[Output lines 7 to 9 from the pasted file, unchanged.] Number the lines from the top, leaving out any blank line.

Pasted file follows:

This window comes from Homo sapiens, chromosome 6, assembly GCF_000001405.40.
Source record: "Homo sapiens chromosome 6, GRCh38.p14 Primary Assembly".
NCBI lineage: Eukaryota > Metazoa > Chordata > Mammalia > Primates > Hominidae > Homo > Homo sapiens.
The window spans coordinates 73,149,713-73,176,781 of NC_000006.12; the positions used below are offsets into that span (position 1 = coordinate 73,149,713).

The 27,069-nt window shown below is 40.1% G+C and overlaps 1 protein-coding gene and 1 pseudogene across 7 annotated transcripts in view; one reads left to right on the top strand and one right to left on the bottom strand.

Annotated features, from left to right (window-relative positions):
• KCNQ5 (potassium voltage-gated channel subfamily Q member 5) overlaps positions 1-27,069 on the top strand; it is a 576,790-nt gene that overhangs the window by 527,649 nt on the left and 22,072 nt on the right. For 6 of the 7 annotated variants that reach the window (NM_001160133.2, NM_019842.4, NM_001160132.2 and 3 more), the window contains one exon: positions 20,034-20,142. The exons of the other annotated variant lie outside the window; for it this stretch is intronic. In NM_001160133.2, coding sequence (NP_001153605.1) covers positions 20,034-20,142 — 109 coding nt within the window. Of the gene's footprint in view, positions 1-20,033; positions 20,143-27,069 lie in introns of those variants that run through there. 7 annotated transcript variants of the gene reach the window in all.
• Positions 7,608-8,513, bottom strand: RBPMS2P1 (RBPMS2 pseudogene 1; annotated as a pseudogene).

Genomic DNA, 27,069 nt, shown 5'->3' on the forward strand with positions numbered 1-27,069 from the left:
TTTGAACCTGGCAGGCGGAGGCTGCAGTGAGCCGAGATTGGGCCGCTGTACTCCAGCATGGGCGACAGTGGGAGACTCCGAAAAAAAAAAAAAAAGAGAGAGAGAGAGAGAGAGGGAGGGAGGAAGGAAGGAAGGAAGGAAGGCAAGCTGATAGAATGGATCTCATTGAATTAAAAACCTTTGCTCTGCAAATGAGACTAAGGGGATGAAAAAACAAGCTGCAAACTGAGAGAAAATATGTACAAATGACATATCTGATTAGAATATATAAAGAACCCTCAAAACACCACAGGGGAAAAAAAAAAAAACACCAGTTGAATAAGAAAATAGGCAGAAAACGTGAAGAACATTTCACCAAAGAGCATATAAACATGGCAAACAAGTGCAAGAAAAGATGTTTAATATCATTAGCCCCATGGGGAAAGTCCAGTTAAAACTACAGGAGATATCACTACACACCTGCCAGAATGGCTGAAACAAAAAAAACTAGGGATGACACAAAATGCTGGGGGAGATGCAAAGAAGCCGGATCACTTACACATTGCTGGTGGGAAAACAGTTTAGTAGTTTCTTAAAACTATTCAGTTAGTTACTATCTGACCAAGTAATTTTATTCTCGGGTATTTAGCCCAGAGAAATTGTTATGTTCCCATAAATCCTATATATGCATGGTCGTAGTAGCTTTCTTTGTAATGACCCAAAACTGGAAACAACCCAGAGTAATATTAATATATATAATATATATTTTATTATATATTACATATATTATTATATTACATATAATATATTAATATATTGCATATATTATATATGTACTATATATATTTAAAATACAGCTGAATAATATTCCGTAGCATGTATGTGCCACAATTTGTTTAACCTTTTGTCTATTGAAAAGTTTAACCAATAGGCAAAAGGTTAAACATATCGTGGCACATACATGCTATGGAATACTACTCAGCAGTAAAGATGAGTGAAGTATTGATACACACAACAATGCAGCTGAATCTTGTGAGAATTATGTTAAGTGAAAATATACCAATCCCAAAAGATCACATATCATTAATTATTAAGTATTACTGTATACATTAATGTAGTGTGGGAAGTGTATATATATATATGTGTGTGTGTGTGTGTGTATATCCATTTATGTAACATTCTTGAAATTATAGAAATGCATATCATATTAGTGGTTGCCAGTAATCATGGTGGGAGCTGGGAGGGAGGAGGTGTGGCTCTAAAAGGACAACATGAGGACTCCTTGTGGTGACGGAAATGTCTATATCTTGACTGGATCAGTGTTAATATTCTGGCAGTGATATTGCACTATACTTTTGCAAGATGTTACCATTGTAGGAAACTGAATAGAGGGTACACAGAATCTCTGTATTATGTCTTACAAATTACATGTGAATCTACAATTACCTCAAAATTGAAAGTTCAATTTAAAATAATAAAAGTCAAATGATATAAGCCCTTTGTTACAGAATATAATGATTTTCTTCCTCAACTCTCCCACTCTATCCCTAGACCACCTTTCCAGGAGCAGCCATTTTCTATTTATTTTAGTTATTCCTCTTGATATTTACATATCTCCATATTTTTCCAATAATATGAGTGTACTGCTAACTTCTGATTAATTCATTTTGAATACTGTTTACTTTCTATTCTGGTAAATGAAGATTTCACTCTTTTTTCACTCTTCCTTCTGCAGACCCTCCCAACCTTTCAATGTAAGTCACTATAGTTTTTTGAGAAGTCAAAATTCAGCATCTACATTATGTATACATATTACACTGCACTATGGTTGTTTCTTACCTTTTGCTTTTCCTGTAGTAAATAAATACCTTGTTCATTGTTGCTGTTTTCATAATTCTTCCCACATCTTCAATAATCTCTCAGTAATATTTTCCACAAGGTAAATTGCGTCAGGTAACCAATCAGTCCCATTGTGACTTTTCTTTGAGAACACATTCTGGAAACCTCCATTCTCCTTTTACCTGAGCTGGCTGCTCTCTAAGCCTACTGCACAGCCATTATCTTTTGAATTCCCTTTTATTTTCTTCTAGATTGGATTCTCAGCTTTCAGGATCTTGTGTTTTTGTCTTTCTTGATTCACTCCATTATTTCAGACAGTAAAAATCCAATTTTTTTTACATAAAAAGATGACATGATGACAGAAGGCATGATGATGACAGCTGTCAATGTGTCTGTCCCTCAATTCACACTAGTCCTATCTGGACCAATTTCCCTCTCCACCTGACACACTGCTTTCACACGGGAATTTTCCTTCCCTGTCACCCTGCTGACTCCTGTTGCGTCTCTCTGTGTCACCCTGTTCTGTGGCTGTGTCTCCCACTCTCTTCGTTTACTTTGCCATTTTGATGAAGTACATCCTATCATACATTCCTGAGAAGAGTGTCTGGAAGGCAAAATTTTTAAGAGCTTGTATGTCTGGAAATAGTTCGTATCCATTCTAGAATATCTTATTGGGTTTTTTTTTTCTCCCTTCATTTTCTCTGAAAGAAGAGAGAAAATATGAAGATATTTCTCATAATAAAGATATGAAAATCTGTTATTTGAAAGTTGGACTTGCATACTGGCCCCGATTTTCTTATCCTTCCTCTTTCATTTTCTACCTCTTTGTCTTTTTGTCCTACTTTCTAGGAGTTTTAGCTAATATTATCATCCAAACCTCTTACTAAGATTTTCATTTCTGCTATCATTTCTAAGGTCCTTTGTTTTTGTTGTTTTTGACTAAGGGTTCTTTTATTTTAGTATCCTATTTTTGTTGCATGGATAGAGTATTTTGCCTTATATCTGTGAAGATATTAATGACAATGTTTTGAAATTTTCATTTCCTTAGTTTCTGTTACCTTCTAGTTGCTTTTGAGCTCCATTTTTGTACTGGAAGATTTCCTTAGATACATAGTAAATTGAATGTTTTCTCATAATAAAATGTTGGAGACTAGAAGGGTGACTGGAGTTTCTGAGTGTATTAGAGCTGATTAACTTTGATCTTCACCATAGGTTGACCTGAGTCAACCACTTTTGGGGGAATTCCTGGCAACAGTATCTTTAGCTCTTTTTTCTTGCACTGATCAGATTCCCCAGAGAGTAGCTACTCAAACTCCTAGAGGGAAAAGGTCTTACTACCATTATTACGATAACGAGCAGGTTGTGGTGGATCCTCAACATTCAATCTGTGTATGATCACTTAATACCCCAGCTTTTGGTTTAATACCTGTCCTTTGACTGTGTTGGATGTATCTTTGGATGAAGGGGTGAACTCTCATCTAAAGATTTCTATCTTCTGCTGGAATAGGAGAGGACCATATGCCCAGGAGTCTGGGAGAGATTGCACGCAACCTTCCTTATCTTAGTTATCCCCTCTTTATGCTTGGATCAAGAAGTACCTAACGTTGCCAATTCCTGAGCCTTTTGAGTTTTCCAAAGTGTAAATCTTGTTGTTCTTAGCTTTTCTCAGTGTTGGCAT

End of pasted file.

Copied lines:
• KCNQ5 (potassium voltage-gated channel subfamily Q member 5) overlaps positions 1-27,069 on the top strand; it is a 576,790-nt gene that overhangs the window by 527,649 nt on the left and 22,072 nt on the right. For 6 of the 7 annotated variants that reach the window (NM_001160133.2, NM_019842.4, NM_001160132.2 and 3 more), the window contains one exon: positions 20,034-20,142. The exons of the other annotated variant lie outside the window; for it this stretch is intronic. In NM_001160133.2, coding sequence (NP_001153605.1) covers positions 20,034-20,142 — 109 coding nt within the window. Of the gene's footprint in view, positions 1-20,033; positions 20,143-27,069 lie in introns of those variants that run through there. 7 annotated transcript variants of the gene reach the window in all.
• Positions 7,608-8,513, bottom strand: RBPMS2P1 (RBPMS2 pseudogene 1; annotated as a pseudogene).

Genomic DNA, 27,069 nt, shown 5'->3' on the forward strand with positions numbered 1-27,069 from the left: